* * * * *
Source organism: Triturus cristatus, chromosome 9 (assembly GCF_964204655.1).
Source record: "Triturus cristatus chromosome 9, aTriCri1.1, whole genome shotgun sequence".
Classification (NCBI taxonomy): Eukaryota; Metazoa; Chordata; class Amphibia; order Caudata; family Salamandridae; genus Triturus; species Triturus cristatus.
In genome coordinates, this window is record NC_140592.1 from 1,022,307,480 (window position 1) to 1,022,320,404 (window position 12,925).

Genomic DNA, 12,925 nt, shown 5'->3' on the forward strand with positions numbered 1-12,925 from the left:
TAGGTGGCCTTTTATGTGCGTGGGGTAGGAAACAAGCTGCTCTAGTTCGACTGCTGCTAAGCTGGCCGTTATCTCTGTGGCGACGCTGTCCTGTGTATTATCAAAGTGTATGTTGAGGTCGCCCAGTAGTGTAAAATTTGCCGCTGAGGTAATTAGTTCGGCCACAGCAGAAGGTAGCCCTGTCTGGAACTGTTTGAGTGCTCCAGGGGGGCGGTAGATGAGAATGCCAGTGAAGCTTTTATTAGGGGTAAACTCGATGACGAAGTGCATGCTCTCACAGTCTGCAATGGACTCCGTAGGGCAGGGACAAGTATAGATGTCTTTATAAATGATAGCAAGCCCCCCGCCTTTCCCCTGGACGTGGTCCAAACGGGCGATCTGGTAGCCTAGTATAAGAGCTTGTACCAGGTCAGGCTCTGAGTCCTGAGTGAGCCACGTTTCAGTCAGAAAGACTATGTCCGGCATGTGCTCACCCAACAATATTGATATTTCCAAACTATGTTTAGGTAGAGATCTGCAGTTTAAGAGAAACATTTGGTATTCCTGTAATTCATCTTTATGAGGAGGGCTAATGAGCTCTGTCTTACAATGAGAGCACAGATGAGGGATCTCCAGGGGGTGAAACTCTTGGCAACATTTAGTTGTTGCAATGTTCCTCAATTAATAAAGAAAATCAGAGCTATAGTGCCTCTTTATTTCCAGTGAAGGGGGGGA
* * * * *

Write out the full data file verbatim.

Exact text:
Source organism: Triturus cristatus, chromosome 9 (assembly GCF_964204655.1).
Source record: "Triturus cristatus chromosome 9, aTriCri1.1, whole genome shotgun sequence".
Classification (NCBI taxonomy): Eukaryota; Metazoa; Chordata; class Amphibia; order Caudata; family Salamandridae; genus Triturus; species Triturus cristatus.
In genome coordinates, this window is record NC_140592.1 from 1,022,307,480 (window position 1) to 1,022,320,404 (window position 12,925).

Genomic DNA, 12,925 nt, shown 5'->3' on the forward strand with positions numbered 1-12,925 from the left:
TAGGTGGCCTTTTATGTGCGTGGGGTAGGAAACAAGCTGCTCTAGTTCGACTGCTGCTAAGCTGGCCGTTATCTCTGTGGCGACGCTGTCCTGTGTATTATCAAAGTGTATGTTGAGGTCGCCCAGTAGTGTAAAATTTGCCGCTGAGGTAATTAGTTCGGCCACAGCAGAAGGTAGCCCTGTCTGGAACTGTTTGAGTGCTCCAGGGGGGCGGTAGATGAGAATGCCAGTGAAGCTTTTATTAGGGGTAAACTCGATGACGAAGTGCATGCTCTCACAGTCTGCAATGGACTCCGTAGGGCAGGGACAAGTATAGATGTCTTTATAAATGATAGCAAGCCCCCCGCCTTTCCCCTGGACGTGGTCCAAACGGGCGATCTGGTAGCCTAGTATAAGAGCTTGTACCAGGTCAGGCTCTGAGTCCTGAGTGAGCCACGTTTCAGTCAGAAAGACTATGTCCGGCATGTGCTCACCCAACAATATTGATATTTCCAAACTATGTTTAGGTAGAGATCTGCAGTTTAAGAGAAACATTTGGTATTCCTGTAATTCATCTTTATGAGGAGGGCTAATGAGCTCTGTCTTACAATGAGAGCACAGATGAGGGATCTCCAGGGGGTGAAACTCTTGGCAACATTTAGTTGTTGCAATGTTCCTCAATTAATAAAGAAAATCAGAGCTATAGTGCCTCTTTATTTCCAGTGAAGGGGGGGA